Doctors use hormone-blocking therapy to prevent the return of hormonally sensitive breast cancers after treatment. Hormone therapy may be used to treat cancers that are positive for the estrogen receptor (ER) and for the progesterone receptor (PR).

They usually administer hormone blocking therapy following surgery but may sometimes use it to shrink the tumor beforehand.

For people who are not suitable candidates for surgery, chemotherapy or radiotherapy, hormone blocking therapy may be the only option.

Doctors may recommend that a person undergo hormone therapy for 5–10 years following surgery. The treatment, however, will not affect cancers which are not hormone sensitive.

Examples of hormone blocking therapy medications may include:

  • tamoxifen
  • aromatase inhibitors
  • ovarian ablation or suppression
  • Goserelin, which is a luteinizing hormone-releasing agonist drug that suppresses the ovaries

Hormone treatment may affect fertility.

Biological treatment

Targeted drugs can destroy specific types of breast cancer. Examples include:

  • trastuzumab (Herceptin)
  • lapatinib (Tykerb)
  • bevacizumab (Avastin)

Breast and other cancer treatments can have severe side effects. People should discuss the potential risks with a doctor when deciding on a treatment, and look at ways of minimizing the side effects.


The outlook for a person with breast cancer is dependent on the stage. Early detection and care tend to result in a positive outlook.

A person receiving treatment for stage 0 or stage 1 breast cancer has a 99 percent chance of surviving for at least 5 years after being diagnosed, compared to women who do not have cancer, according to the ACS.

When breast cancer enters stage 4, the probability of survival for another 5 years will be decreased to around 27%.

Regular checks and screening may help in early detection of symptoms. Women should converse with a doctor about their options.

Daily screening

There are a number of different guidelines for how often women should be screening for breast cancer.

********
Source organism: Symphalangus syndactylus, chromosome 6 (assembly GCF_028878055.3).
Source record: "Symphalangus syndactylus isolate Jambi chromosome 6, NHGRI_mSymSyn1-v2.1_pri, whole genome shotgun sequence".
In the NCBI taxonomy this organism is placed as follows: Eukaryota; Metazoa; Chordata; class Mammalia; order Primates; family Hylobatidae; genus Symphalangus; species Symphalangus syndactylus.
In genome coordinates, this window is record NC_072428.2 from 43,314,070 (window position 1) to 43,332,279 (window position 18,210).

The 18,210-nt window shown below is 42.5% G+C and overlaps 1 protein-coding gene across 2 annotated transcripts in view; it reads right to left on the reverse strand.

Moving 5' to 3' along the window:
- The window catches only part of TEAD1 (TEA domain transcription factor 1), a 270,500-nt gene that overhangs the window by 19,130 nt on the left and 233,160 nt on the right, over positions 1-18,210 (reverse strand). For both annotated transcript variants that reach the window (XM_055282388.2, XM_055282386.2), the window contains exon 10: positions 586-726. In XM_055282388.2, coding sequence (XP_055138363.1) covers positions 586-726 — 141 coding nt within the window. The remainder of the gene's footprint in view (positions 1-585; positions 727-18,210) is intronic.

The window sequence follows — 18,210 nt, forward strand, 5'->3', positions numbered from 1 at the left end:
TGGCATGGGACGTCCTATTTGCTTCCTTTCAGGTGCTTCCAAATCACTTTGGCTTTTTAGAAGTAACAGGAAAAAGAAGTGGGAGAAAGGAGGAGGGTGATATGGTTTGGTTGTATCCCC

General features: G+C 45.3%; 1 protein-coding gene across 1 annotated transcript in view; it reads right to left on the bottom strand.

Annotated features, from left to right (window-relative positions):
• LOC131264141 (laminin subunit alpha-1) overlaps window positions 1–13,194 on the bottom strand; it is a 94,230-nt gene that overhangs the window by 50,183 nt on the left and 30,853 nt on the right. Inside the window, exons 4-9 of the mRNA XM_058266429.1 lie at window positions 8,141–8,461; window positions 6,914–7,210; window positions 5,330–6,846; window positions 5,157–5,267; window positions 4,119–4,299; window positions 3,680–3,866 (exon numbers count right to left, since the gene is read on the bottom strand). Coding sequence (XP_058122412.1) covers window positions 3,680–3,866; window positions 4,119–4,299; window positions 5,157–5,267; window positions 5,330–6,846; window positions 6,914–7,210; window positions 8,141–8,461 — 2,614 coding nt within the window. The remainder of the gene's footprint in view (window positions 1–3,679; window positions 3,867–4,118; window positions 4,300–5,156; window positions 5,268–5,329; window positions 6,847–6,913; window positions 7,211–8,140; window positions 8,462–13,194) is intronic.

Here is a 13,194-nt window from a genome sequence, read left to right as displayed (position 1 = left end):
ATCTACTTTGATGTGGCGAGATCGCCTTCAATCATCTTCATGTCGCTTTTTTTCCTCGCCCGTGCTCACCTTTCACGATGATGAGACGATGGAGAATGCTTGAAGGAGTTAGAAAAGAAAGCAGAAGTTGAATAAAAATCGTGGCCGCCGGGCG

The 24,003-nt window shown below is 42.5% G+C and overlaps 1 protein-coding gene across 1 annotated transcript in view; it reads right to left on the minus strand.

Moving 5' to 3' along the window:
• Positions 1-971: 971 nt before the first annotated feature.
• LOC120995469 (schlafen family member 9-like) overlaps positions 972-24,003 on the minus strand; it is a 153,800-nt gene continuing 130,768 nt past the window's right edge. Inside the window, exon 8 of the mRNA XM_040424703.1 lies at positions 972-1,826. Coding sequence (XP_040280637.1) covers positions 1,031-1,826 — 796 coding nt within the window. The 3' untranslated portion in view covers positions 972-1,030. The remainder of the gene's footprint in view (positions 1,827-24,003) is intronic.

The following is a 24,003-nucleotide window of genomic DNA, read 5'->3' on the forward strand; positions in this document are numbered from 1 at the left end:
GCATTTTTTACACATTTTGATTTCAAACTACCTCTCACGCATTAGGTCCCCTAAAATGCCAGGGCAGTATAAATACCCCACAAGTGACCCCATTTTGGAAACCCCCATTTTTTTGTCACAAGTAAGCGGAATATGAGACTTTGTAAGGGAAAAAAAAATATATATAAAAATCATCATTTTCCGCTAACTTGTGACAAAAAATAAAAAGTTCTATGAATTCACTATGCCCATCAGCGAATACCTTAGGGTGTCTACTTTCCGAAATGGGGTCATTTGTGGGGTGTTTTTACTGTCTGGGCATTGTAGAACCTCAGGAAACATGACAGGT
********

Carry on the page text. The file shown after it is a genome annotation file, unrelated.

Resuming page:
The American College of Physicists (ACP) recommends that women aged 40–49 with an average risk of breast cancer discuss with a doctor the benefits and risks of regular scans.

Women who have an average risk between the ages of 50 and 74 should undergo screenings every 2 years. Beyond the age of 75, doctors prescribe screenings only for women with a life expectancy of 10 years or more.

The ACS suggests that women of average risk can choose to have regular scans from 40 years of age onwards. Those not having will start screening at age 45 annually. If they reach age 55, they can decide to switch to screenings every other year.

Every year the American College of Radiologists suggests screenings beginning from age 40.

Notwithstanding the different guidelines, most experts agree that women should be discussing breast cancer screening with their doctors from age 40 onwards.


Breast cancer is not stopped. Many lifestyle choices, however, can significantly reduce the risk of breast cancer, as well as other forms.

These include:

  • avoiding excessive alcohol consumption
  • following a healthful diet containing plenty of fresh fruit and vegetables
  • getting enough exercise
  • maintaining a healthy body mass index (BMI)

Women should consider their breastfeeding choices and post-menopause use of HRT, as these can also increase the risk.

Preventive surgery is also an option for high risk women with breast cancer.


Which other cancers are common in women?


Other than skin cancer, the cancers that most often affect women include:

  • lung cancer
  • colorectal cancer
  • uterine cancer
  • thyroid cancer
  • endometrial cancer
  • cervical cancer
  • ovarian cancer

Answers represent the views of our experts in medicine. All material is purely educational, and the medical advice should not be considered.

Chukwuebuka Martins

Chukwuebuka Martins is a writer, researcher, and health enthusiast who specializes in human physiology. He takes great pleasure in penning informative articles on many aspects of physical wellness, which he then thoroughly enjoys sharing to the general public.